The tradition records massive conversions to the Christian faith as a result of the holy life and death of one Deacon who understood the true heart of his vocation. He was poured out, like his Master, Jesus Christ the Servant, in redemptive love, on behalf of others. It is still said to this day that all of Rome became Christian as a result of the faithful life, and the death, of this one humble deacon. He was buried in a cemetery on the Via Tiburtina. On that spot, Constantine would later build a Basilica.
A special devotion to Lawrence, deacon and martyr, spread throughout the entire Christian community. Early Christians had no doubt that those who had gone to be with the Lord continued to pray for those who still struggled in this earthly life. They saw in Lawrence a great example of how to live, and how to die, faithful to the Gospel. Years later, St Augustine would reflect on the heroism of this great deacon in a sermon preached on his feast day, emphasizing that his life and death were an example for all Christians to emulate:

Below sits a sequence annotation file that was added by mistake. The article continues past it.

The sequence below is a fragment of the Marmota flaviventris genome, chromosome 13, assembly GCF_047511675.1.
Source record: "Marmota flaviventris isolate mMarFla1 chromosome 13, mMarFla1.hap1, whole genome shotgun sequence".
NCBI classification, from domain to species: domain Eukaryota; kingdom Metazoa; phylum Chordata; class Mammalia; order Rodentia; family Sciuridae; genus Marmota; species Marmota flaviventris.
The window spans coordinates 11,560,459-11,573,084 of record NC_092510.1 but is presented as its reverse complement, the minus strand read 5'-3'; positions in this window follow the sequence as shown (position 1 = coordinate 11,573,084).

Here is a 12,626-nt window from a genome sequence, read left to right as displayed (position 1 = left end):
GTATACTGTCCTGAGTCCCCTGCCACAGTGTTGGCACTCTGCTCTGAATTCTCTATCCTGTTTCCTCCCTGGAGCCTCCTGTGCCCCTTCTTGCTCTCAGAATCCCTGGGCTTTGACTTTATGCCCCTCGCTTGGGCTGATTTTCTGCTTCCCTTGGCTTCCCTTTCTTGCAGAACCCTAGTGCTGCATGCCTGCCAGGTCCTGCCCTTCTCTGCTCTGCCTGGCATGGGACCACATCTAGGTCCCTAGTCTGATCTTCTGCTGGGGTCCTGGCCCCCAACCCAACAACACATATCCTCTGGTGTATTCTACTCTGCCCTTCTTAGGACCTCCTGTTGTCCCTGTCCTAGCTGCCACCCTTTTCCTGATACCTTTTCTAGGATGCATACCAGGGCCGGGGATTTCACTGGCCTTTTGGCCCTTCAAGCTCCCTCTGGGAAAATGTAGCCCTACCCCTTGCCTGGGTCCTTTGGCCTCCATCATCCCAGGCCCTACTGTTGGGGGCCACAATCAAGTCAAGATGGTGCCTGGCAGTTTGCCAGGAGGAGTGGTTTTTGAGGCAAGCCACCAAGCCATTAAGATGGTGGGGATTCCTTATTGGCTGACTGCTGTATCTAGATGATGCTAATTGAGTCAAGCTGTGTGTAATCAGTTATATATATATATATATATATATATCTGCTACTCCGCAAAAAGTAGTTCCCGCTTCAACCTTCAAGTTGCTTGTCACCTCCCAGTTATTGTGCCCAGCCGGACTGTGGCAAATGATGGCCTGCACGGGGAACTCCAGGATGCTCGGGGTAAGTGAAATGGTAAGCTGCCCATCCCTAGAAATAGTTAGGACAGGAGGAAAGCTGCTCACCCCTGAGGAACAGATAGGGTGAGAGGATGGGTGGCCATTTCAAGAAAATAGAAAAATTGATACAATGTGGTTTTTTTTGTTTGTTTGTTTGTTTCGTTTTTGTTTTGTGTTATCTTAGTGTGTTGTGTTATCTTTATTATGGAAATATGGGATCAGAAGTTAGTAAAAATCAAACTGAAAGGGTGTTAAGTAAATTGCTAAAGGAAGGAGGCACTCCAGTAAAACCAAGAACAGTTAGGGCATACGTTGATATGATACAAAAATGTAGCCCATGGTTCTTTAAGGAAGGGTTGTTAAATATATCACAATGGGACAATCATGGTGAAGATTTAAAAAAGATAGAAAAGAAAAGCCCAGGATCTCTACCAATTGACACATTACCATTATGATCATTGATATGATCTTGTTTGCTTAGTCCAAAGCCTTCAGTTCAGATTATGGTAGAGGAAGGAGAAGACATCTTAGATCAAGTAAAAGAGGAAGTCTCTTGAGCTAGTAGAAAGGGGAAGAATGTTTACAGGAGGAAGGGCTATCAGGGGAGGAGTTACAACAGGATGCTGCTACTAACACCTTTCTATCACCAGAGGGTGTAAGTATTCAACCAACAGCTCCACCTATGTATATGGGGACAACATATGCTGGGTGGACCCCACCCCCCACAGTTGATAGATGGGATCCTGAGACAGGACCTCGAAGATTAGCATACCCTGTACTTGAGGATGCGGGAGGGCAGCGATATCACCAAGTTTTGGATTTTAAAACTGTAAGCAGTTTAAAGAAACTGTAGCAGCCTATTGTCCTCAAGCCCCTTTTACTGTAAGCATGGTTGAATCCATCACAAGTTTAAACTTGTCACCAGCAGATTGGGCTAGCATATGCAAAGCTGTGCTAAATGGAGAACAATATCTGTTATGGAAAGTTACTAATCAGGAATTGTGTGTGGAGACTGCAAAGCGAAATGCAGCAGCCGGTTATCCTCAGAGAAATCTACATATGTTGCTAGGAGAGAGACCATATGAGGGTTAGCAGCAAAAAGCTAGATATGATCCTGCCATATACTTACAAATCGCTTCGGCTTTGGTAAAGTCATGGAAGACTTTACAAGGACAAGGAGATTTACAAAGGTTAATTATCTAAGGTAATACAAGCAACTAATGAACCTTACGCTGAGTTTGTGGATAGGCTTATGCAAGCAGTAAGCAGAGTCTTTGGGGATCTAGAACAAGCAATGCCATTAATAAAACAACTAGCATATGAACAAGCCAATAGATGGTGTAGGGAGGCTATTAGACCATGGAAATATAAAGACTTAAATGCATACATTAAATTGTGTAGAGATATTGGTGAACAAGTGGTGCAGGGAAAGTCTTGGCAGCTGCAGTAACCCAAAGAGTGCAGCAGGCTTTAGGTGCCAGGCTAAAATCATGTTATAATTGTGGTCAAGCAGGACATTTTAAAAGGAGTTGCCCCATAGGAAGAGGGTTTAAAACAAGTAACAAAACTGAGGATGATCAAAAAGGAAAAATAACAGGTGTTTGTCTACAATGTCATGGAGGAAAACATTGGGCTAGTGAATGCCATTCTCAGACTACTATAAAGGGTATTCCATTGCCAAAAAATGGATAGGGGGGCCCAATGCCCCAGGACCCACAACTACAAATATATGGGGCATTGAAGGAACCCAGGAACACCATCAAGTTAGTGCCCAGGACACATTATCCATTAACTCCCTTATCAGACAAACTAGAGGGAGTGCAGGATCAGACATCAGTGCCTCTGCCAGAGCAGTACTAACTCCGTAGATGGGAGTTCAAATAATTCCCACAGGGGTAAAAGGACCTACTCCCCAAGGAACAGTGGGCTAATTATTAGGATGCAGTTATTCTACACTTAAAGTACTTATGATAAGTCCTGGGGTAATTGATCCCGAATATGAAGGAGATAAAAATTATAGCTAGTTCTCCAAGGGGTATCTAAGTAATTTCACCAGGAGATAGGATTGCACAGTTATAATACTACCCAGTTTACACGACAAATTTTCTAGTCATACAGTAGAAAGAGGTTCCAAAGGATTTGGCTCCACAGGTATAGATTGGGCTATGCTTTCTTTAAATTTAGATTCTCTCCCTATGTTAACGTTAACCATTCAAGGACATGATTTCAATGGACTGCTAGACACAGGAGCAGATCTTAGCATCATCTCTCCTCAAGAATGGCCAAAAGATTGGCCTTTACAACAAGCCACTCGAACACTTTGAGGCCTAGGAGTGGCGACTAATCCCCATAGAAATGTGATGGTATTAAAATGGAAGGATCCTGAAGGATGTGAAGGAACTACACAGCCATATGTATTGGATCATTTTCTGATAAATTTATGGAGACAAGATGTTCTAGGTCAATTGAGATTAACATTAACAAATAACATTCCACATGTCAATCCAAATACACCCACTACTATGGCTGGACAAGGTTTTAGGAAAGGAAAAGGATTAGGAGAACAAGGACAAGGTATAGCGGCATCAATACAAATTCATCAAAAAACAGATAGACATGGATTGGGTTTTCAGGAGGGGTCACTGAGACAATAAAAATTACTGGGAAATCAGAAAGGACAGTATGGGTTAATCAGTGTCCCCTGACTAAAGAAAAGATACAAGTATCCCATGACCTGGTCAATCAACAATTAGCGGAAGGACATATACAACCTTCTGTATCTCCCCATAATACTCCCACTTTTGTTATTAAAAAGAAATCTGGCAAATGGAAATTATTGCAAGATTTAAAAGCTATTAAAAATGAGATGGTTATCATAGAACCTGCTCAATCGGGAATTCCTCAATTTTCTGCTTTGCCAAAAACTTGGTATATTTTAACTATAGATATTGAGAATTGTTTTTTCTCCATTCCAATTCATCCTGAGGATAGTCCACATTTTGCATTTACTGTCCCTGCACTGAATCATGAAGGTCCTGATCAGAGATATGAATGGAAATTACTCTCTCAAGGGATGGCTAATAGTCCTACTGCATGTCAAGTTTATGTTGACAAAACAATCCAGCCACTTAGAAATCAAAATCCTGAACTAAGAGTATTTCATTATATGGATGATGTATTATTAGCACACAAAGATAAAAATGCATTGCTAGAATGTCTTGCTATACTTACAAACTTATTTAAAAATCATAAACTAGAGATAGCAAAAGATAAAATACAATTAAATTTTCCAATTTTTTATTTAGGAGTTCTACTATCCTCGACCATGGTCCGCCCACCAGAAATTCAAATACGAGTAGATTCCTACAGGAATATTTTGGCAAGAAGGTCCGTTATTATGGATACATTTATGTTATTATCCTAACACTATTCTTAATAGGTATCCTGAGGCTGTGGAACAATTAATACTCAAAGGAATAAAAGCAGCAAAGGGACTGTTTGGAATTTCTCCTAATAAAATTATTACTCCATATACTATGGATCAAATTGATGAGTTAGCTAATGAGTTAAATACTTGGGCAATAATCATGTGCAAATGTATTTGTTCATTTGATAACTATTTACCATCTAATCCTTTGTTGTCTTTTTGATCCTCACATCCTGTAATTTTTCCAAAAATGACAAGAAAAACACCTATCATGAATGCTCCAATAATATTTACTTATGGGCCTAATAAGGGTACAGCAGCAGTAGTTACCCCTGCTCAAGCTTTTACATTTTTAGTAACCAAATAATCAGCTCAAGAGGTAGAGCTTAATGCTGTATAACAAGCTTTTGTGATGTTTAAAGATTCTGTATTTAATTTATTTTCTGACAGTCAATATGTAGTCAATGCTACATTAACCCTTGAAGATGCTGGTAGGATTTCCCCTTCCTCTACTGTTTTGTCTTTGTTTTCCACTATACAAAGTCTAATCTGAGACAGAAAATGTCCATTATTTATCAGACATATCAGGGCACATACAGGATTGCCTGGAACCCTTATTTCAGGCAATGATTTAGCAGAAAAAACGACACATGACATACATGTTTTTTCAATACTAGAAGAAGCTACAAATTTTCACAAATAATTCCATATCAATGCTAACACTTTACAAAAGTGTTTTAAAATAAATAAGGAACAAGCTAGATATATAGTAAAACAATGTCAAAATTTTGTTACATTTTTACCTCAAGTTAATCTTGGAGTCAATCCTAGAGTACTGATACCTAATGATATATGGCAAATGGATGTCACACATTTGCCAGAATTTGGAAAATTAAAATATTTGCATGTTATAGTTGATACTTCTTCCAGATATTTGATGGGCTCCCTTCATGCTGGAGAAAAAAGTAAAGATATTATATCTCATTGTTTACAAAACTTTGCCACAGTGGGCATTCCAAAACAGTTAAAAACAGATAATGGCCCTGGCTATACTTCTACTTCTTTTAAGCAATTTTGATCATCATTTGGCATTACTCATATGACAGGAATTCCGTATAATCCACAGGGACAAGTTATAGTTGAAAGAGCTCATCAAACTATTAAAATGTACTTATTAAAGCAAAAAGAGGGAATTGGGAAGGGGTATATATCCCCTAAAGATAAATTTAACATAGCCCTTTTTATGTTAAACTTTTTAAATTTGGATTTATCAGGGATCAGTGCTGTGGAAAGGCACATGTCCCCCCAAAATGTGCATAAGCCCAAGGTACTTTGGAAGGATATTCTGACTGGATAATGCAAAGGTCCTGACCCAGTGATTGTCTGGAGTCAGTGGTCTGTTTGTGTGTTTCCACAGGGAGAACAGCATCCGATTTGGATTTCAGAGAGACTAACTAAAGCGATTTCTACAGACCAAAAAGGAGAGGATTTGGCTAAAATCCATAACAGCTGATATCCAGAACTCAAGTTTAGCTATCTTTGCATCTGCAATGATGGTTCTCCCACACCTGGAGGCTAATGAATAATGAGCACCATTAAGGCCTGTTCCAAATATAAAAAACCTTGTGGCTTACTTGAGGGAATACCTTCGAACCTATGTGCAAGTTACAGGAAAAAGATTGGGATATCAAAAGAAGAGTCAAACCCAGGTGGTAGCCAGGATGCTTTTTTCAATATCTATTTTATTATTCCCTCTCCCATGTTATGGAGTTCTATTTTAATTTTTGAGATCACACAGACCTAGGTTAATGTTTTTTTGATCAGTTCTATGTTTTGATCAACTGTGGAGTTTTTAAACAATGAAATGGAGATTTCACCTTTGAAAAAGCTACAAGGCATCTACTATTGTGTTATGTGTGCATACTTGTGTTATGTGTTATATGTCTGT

"I tell you again and again my brethren, that in the Lord's garden are to be found not only the roses of His martyrs. In it there are also the lilies of the virgins, the ivy of wedded couples, and the violets of widows. On no account may any class of people despair, thinking that God has not called them."
The life and death of Deacon Lawrence still speaks the timeless message of the Gospel to all who will listen. As we live our lives faithfully-no matter what our vocation-we are to make the message our own. Whether we are ever called to shed our blood in what has traditionally been called "red martyrdom" or simply called to offer our sacrifices daily in a continuous life of poured-out love (traditionally called "white martyrdom"), we continue the redemptive work of the One to whom Lawrence offered himself fully, Jesus Christ.